This is similar to the situation David was in, for many months, on the run in the wilderness of Judah.

But, let’s back up a bit. The strong, young David—charismatic leader of men—was the hero of Israel. Young, good-looking, he had walked onto the field of battle and won in single-handed combat with the mighty warrior Goliath the Philistine champion. Everyone in Israel praised David, up-and-coming rising star in the court of Israel. Men looked up to him, women adored him. (Apparently, he was really attractive.) His name was on everyone’s lips. What was not to like about David?

We must not forget about the other important part of David’s story. He been anointed while still a teenager to become king by the aging prophet Samuel. That means, David would take the place of King Saul. Except, King Saul was still king. Awkward!  

At first, King Saul thought David was a good guy to have around the palace. Plus, David had some skill with the harp, so he could soothe the king when the king was depressed and out of sorts. Then, to add to all of this, David and Jonathan, King Saul’s oldest son and heir, became close friends.

Imagine your best friend. I mean, your best-best friend, closer to you than even the closest members of your own family. That was David and Jonathan. Best friends forever.

King Saul probably had some uncertainty and insecurity in his life, even though he was the king of Israel. We can read about the several times that the king displayed his irritation and even outright hatred for David. Eventually, middle-aged King Saul’s anger and jealousy at the younger, good-looking, charismatic David boiled over. He sent his loyal soldiers after David. Yes, to kill him.

So, the powerful king of your country is seriously jealous, and hopping mad at you. What do you do? Run, of course. Make yourself scarce.

We see several reasons for people to be on the run from powerful leaders. Yes, politics may play a part in this. War and conflict might also figure in. Power and control are also important possibilities in any severe disagreement. And with Saul, his violent anger against David was definitely more personal.

For several chapters in 1 Samuel, we can read about the adventures of David. Life-and-death adventures, too. If Saul’s soldiers had ever caught up to David, the situation would mean death for David.

Sure, David had been playing cat-and-mouse with the king’s soldiers for months.           As commentator Bob Deffinbaugh said, “David saw that Saul had come out to seek his life. …The full weight of Saul’s pursuit and its implications seems to bear down on him. Perhaps weary in both body and spirit, David is greatly distressed to hear that, once again, King Saul is nearby, fully intent on killing him. There is ample evidence to show that if given the chance, Saul will do so.” [1]

We see that King Saul decided to go out into the wilderness and eradicate David once and for all. We also know that David and Saul’s son Jonathan are best friend, even though it had been many months since they had seen each other. What a wonderful friend to have, even taking his life in his hands. That’s what it meant for Jonathan to risk visiting David, in the wilderness.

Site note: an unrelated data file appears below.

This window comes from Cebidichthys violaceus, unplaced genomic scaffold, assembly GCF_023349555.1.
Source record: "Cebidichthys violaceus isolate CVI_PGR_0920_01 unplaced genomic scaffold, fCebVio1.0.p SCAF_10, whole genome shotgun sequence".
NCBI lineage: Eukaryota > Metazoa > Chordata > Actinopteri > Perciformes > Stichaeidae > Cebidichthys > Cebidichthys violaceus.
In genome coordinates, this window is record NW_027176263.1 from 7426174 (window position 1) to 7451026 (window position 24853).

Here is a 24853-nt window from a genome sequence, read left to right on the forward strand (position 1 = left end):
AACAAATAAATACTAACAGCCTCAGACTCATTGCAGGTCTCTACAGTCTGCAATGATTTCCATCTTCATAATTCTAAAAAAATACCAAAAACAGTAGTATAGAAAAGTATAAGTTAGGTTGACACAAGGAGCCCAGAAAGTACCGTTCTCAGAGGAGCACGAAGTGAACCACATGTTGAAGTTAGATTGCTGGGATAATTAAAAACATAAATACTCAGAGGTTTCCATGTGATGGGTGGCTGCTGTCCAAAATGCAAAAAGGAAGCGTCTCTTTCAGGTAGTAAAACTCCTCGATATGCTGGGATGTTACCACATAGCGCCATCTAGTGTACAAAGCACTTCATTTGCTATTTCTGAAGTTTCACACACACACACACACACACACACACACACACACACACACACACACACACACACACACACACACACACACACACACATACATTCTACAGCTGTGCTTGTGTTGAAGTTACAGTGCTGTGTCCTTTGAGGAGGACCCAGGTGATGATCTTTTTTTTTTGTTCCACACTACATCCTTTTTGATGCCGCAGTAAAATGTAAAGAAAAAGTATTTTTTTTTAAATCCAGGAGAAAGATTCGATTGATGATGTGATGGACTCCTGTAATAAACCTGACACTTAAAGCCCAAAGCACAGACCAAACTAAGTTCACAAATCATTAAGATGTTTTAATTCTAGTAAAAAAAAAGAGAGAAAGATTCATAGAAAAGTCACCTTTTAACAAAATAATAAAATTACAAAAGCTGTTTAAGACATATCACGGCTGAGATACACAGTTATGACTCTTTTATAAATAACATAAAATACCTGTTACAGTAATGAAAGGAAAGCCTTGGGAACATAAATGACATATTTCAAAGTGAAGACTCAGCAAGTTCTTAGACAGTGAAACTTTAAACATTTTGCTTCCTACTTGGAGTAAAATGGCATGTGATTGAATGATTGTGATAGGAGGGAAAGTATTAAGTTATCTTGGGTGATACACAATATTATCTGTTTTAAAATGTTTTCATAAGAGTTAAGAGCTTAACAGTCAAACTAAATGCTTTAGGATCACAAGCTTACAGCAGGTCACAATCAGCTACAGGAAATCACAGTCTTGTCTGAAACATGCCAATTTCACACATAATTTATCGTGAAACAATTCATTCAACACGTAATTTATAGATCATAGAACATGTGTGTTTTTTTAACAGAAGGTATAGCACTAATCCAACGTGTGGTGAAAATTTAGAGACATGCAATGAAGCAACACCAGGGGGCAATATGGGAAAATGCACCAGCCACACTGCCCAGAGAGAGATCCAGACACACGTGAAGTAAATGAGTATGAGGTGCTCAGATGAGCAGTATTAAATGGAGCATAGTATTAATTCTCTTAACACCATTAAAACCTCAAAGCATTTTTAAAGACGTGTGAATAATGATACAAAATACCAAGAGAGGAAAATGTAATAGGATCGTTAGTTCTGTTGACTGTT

What kind of stress and trauma must David have been going through? Let’s read from 1 Samuel again: “While David was at Horesh in the Desert of Ziph, he learned that[a] Saul had come out to take his life. 16 And Saul’s son Jonathan went to David at Horesh and helped him find strength in God.”

This is one reason why it’s so important for us to see how Jonathan encouraged David, even though both friends must have felt extremely pressured. David had been on the run for many months, and his psychological state could only have been one of extreme trauma!

When these two dear friends finally meet, what the first things Jonathan does? Helps his dear friend to find strength in God.  If you are alone and struggling to keep your head above water, no matter what challenges or difficulties are coming your way, having a dear friend come alongside of you to encourage you can make all the difference.

Of course, David was in extreme difficulty. Running for your life from the king’s best crack troops must have been both mentally and physically exhausting. Having the king’s oldest son and heir as your best friend must have added a layer of challenge to the whole mess.

What does Jonathan lead off with? “Be not afraid!” He reminds David that all Israel knows that the prophet Samuel has anointed him to be king after Saul, and says that he—Jonathan—will be his right-hand man. All of which must have been a great comfort and encouragement to David. They two dear friends renew their covenant, and then Jonathan has to leave. I suspect David has to continue to elude the king’s troops, too.

Our situations and challenges today are not as dire as David’s horrible predicament. However, God continues to speak. God continues to encourage and lift up hearts, even through great trials and tribulations. Are you having troubles and difficulties in your life today? God is there, and ever present help in times of trouble and need.